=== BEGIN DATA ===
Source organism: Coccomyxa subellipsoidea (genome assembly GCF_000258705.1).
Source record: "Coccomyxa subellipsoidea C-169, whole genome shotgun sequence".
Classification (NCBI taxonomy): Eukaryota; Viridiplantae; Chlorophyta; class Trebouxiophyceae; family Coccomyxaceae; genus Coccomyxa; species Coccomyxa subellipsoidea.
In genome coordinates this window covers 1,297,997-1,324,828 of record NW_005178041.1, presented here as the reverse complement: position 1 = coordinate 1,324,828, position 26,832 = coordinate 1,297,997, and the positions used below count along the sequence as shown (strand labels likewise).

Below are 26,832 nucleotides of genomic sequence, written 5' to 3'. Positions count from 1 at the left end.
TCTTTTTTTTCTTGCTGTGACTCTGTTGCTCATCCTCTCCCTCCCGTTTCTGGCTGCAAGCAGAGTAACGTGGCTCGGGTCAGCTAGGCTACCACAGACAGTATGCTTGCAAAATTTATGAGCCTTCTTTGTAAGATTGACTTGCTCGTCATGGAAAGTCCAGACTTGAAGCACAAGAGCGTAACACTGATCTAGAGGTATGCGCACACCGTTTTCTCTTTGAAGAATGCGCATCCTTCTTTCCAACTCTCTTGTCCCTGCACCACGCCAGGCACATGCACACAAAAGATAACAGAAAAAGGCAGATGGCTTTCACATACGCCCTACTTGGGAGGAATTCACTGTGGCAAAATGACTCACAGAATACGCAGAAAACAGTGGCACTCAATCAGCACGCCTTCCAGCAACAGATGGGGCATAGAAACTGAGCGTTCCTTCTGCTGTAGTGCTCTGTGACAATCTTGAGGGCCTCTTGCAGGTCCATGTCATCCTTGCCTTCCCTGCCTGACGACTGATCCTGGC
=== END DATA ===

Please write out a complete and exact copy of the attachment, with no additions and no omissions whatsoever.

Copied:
Source organism: Coccomyxa subellipsoidea (genome assembly GCF_000258705.1).
Source record: "Coccomyxa subellipsoidea C-169, whole genome shotgun sequence".
Classification (NCBI taxonomy): Eukaryota; Viridiplantae; Chlorophyta; class Trebouxiophyceae; family Coccomyxaceae; genus Coccomyxa; species Coccomyxa subellipsoidea.
In genome coordinates this window covers 1,297,997-1,324,828 of record NW_005178041.1, presented here as the reverse complement: position 1 = coordinate 1,324,828, position 26,832 = coordinate 1,297,997, and the positions used below count along the sequence as shown (strand labels likewise).

Below are 26,832 nucleotides of genomic sequence, written 5' to 3'. Positions count from 1 at the left end.
TCTTTTTTTTCTTGCTGTGACTCTGTTGCTCATCCTCTCCCTCCCGTTTCTGGCTGCAAGCAGAGTAACGTGGCTCGGGTCAGCTAGGCTACCACAGACAGTATGCTTGCAAAATTTATGAGCCTTCTTTGTAAGATTGACTTGCTCGTCATGGAAAGTCCAGACTTGAAGCACAAGAGCGTAACACTGATCTAGAGGTATGCGCACACCGTTTTCTCTTTGAAGAATGCGCATCCTTCTTTCCAACTCTCTTGTCCCTGCACCACGCCAGGCACATGCACACAAAAGATAACAGAAAAAGGCAGATGGCTTTCACATACGCCCTACTTGGGAGGAATTCACTGTGGCAAAATGACTCACAGAATACGCAGAAAACAGTGGCACTCAATCAGCACGCCTTCCAGCAACAGATGGGGCATAGAAACTGAGCGTTCCTTCTGCTGTAGTGCTCTGTGACAATCTTGAGGGCCTCTTGCAGGTCCATGTCATCCTTGCCTTCCCTGCCTGACGACTGATCCTGGC